Tag Archives: Uwe Banton

A seriously essential album from Jahcoustix

Irie099-JAHCOUSTIX-SERIOUSLY-POSITIVE-2500x2500px-72dpi-webOn Jahcoustix’ seventh album he has once again teamed up with Austria’s Irievibrations, just like he did on Frequency and its more naked counterpart Acoustic Frequency. And the result is yet another marvellous album.

Seriously Positive is a telling title. This album is uplifting, comforting and charming and it’s easy to dream away when dwelling into the sympathetic arrangements and Jahcoustix’ fervid yet laid-back, sometimes almost lazy, vocal style, which is complemented on two tracks by Uwe Banton and Akae Beka aka Vaughn Benjamin, formerly Midnite’s frontman and lead singer.

This is a throw-back to vintage reggae and the organic sound owes quite a lot to rocksteady, especially the driving organ and the tight and beautiful harmonizing on several tracks, as exemplified on a cut like the insanely catchy Old Tongue.

Other highlights include the heartfelt When We Part, the breezy Soul Steady with its lingering piano, horns and guitar and the pulsating Too Brutal, which includes some kind of rapping in the verses.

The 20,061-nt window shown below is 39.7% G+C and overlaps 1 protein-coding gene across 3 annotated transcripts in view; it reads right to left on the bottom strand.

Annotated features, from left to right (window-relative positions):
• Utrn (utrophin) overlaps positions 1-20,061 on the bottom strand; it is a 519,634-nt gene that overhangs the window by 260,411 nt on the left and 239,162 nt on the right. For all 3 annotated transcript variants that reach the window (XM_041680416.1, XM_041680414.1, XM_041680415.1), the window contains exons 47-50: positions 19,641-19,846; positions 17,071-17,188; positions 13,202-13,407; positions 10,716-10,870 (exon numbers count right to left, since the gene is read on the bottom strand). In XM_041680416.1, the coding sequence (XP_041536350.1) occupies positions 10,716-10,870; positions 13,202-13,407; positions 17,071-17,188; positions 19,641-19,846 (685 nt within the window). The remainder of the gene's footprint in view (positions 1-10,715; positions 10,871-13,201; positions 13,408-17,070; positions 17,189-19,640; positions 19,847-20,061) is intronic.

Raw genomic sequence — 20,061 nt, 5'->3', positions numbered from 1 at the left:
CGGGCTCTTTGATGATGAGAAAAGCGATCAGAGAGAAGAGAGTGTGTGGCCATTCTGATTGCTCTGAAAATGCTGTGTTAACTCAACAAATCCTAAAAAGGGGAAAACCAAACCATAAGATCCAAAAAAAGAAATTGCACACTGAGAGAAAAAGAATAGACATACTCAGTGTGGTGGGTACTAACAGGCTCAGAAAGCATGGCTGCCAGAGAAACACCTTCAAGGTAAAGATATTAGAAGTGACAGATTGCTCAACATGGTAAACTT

According to the press release Jahcoustix voiced the entire set in just one day. That’s an achievement. But with masterful musicianship and top-notch arrangements it’s no wonder why he might have been on a creative high.

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An average album from Mikey General

55b727bbf7986c47ab1224404fce0c55UK-born singer Mikey General has been in the music business for ages. He recorded his first tracks in the UK in the mid 80’s and later relocated to Jamaica where he started to work with the late producer Phillip “Fattis” Burell, for whom he has to date recorded his best material.